Cross-posted from Hypermarc

As is the pattern with me (if you can describe anything I do as having a pattern), I’ve been blogging about aspects of the Hyperlinked Library for the past couple of weeks as I’ve been trying to get my head around the model.  I don’t pretend to understand the model fully now, but the nature of the model is that the Hyperlinked Library is constantly in flux.  As soon as I start to feel that I understand it fully, it will change again.  It is in “perpetual beta.”

What I do know is that there are a lot of parallels between the thinking in the Hyperlinked Library and in the thinking in education based around “21st Century Learning.”  There seems to be strong ties between the Hyperlinked Library, Library 2.0,  and the school Learning Commons.  (I make a distinction between the school learning commons and the academic learning commons because there are some essential differences in how I think about their roles and functions.)  I’m not sure if they are the same thing with different names or if there are nuances that distinguish them that I’ve yet to discover.

Here is what I know in the framework of the school Hyperlinked Library or learning commons:

  1. The physical and virtual spaces support each other in philosophy and in action.  There are aspects of the library’s role that are best served with digital tools while there are those that are best served with physical tools.  There is a recognition that there is a role for both modes of delivery of content and service and the lines between the two start to blur as they serve a common purpose.
  2. The library is participatory.  It is not simply a place where users come to retrieve items that they take away to use elsewhere.  The physical and virtual spaces are active places of learning and allow users to do that learning in what ever ways fit the learner and the content.  It is flexible allowing the space to fit the needs not forcing the user to conform to the constraints of the space.
  3. The library is user-centred first.  The space fits the needs of the user and the user is involved in how that space evolves over time.  The user contributes to the long-term development of the library through the contribution of ideas and is, where possible, given the power and opportunity to enact these ideas.  There is always tension between serving the needs of the individual and serving the needs of the larger group but the library is responsive and tries to serve both as much as possible.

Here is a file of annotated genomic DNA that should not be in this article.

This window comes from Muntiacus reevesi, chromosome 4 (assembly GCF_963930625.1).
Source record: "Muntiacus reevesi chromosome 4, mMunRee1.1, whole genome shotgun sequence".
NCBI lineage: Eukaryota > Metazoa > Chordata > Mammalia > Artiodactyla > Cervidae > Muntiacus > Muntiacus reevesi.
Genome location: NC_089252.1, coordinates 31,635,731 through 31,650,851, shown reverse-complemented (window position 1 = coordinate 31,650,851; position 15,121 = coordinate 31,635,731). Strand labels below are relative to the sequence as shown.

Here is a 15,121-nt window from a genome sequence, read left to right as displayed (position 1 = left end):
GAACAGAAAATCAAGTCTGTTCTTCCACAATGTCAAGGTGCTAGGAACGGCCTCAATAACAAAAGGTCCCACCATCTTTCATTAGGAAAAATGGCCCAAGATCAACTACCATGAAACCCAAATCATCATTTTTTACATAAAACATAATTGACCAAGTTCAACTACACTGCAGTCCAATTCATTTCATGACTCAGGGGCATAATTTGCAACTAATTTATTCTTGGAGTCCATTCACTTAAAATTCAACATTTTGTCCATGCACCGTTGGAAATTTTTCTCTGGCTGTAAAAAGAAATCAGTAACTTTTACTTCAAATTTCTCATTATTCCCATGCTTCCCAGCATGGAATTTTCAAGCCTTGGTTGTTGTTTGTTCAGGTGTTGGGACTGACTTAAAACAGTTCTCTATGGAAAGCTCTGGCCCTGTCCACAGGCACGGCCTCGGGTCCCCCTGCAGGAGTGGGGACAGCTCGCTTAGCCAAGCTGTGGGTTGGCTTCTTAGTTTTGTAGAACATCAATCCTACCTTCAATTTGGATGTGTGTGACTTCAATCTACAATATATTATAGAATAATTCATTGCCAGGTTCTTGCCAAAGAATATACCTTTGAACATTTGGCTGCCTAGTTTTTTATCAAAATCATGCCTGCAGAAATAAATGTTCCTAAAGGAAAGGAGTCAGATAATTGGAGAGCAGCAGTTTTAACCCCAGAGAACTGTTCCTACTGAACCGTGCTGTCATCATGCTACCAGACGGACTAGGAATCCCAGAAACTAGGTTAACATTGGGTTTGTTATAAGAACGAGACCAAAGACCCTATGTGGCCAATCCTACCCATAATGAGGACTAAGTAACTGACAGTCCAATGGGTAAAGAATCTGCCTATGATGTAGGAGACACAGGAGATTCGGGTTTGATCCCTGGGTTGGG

4. The school library is about learning first.  It is recognized that learning is personal and social and the above concepts of user-centredness, flexibility, and responsiveness serve that learning.  Learning is for many a process of construction, conversation and creativity.  The resources of the library, both physical and digital,  both local and remote, are there to support the learning.  They are not the be all and end all of the library.  The library does not serve the collection, the collection serves the library.
  5. The school library is simultaneously decentralized and centralized.  It is simultaneously the learning hub of the school and ubiquitous throughout all learning in all spaces in the school.  It is the biggest classroom in the school.  It also is in every classroom in the school.  It is also decentralized in it’s seamless connection to the world outside of the school.
  6. The collection is a physical and digital collection of resources that serve the school curriculum and learners learning processes and styles.  The collection is responsive to the community and the individual.  The collection is also participatory and builds on the knowledge, conversations and content that is the community.

It is important to note that technology (in the sense of computer based tools) is integral to providing learning opportunities that would otherwise be impossible without it.  Technology is not a part of the Hyperlinked Library for technology’s sake, but it is deeply embedded because it allows us to do more than we could without it.

I have been very active trying to determine what a learning commons is in a school environment.  I see a lot of similarities with the Hyperlinked Library.  Probably the biggest single issue with both is that they are incredibly hard to define.   Both are products of their environment and will look very different depending on what the needs of that environment are.  Given the differences, it can be difficult to walk into a space and say, “this is a learning commons,” or “this is a Hyperlinked Library,” and that, across the street, is not.  There are commonalities of thinking which can be perceived through action that might indicate that a certain space might fit a certain label, but there is no black and white in this distinction.

I have no doubt that my thinking will continue to evolve over the course of the coming weeks and that, if given the opportunity, I am to write this post again in November or December, it will be very different.  Perhaps I will have more confidence in my definition.  Perhaps I will have many more questions…

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